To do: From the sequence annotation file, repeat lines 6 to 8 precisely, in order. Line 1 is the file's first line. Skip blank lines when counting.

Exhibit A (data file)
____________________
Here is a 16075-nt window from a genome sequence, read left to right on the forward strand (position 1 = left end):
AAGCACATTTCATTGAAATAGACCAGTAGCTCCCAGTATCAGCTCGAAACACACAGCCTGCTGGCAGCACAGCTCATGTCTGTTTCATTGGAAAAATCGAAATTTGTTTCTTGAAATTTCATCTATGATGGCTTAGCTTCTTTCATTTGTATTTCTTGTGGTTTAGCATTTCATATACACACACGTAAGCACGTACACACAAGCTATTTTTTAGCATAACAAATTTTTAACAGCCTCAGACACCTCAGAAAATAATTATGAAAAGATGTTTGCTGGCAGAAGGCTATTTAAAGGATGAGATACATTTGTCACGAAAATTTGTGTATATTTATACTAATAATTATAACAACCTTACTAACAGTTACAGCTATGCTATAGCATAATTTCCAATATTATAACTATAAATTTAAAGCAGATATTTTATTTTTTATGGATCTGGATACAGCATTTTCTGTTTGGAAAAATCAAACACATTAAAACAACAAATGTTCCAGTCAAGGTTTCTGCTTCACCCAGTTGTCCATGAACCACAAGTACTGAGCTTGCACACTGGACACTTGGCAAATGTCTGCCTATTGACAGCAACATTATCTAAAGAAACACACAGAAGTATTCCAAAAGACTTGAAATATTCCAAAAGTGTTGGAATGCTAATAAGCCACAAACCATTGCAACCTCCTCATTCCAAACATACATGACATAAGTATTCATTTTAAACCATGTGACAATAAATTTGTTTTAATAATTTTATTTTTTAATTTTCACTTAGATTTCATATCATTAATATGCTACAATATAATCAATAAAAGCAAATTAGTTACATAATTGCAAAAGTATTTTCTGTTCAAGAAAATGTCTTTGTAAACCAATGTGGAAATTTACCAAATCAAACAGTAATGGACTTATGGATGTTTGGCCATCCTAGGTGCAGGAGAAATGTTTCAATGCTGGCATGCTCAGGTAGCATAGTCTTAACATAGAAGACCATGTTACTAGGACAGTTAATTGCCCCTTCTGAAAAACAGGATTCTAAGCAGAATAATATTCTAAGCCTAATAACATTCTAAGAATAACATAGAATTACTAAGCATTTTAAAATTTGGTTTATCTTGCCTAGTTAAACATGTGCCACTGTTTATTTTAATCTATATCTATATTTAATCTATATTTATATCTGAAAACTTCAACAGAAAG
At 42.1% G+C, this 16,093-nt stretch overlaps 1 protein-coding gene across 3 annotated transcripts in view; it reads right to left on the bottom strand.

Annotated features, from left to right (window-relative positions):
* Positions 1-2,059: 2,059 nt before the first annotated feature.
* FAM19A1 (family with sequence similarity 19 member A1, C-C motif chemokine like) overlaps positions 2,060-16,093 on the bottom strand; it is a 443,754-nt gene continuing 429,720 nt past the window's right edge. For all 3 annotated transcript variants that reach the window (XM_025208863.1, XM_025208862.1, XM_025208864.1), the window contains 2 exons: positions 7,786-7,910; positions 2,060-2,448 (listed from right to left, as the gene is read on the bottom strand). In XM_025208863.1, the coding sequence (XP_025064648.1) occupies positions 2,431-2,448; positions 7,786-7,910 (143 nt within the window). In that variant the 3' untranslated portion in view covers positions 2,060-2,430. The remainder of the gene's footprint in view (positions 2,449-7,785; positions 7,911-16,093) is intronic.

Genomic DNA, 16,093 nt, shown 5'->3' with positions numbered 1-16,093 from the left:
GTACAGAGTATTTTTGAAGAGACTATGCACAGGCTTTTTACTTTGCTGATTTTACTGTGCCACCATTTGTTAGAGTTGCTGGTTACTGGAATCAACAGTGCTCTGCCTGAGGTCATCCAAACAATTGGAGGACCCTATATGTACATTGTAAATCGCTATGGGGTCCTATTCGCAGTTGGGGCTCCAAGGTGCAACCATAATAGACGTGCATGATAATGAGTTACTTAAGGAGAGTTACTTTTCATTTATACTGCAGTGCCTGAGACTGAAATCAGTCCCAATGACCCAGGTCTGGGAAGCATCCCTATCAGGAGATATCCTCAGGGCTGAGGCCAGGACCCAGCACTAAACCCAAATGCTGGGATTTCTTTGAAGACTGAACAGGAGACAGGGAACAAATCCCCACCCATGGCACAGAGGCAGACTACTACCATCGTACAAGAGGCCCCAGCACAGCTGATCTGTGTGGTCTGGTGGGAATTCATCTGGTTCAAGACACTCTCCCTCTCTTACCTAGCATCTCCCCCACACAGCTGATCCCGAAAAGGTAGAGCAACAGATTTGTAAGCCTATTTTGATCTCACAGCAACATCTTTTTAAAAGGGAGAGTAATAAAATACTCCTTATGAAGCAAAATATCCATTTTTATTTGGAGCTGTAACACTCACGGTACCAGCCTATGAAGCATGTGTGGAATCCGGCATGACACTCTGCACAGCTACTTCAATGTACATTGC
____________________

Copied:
* FAM19A1 (family with sequence similarity 19 member A1, C-C motif chemokine like) overlaps positions 2,060-16,093 on the bottom strand; it is a 443,754-nt gene continuing 429,720 nt past the window's right edge. For all 3 annotated transcript variants that reach the window (XM_025208863.1, XM_025208862.1, XM_025208864.1), the window contains 2 exons: positions 7,786-7,910; positions 2,060-2,448 (listed from right to left, as the gene is read on the bottom strand). In XM_025208863.1, the coding sequence (XP_025064648.1) occupies positions 2,431-2,448; positions 7,786-7,910 (143 nt within the window). In that variant the 3' untranslated portion in view covers positions 2,060-2,430. The remainder of the gene's footprint in view (positions 2,449-7,785; positions 7,911-16,093) is intronic.

Genomic DNA, 16,093 nt, shown 5'->3' with positions numbered 1-16,093 from the left:
GTACAGAGTATTTTTGAAGAGACTATGCACAGGCTTTTTACTTTGCTGATTTTACTGTGCCACCATTTGTTAGAGTTGCTGGTTACTGGAATCAACAGTGCTCTGCCTGAGGTCATCCAAACAATTGGAGGACCCTATATGTACATTGTAAATCGCTATGGGGTCCTATTCGCAGTTGGGGCTCCAAGGTGCAACCATAATAGACGTGCATGATAATGAGTTACTTAAGGAGAGTTACTTTTCATTTATACTGCAGTGCCTGAGACTGAAATCAGTCCCAATGACCCAGGTCTGGGAAGCATCCCTATCAGGAGATATCCTCAGGGCTGAGGCCAGGACCCAGCACTAAACCCAAATGCTGGGATTTCTTTGAAGACTGAACAGGAGACAGGGAACAAATCCCCACCCATGGCACAGAGGCAGACTACTACCATCGTACAAGAGGCCCCAGCACAGCTGATCTGTGTGGTCTGGTGGGAATTCATCTGGTTCAAGACACTCTCCCTCTCTTACCTAGCATCTCCCCCACACAGCTGATCCCGAAAAGGTAGAGCAACAGATTTGTAAGCCTATTTTGATCTCACAGCAACATCTTTTTAAAAGGGAGAGTAATAAAATACTCCTTATGAAGCAAAATATCCATTTTTATTTGGAGCTGTAACACTCACGGTACCAGCCTATGAAGCATGTGTGGAATCCGGCATGACACTCTGCACAGCTACTTCAATGTACATTGC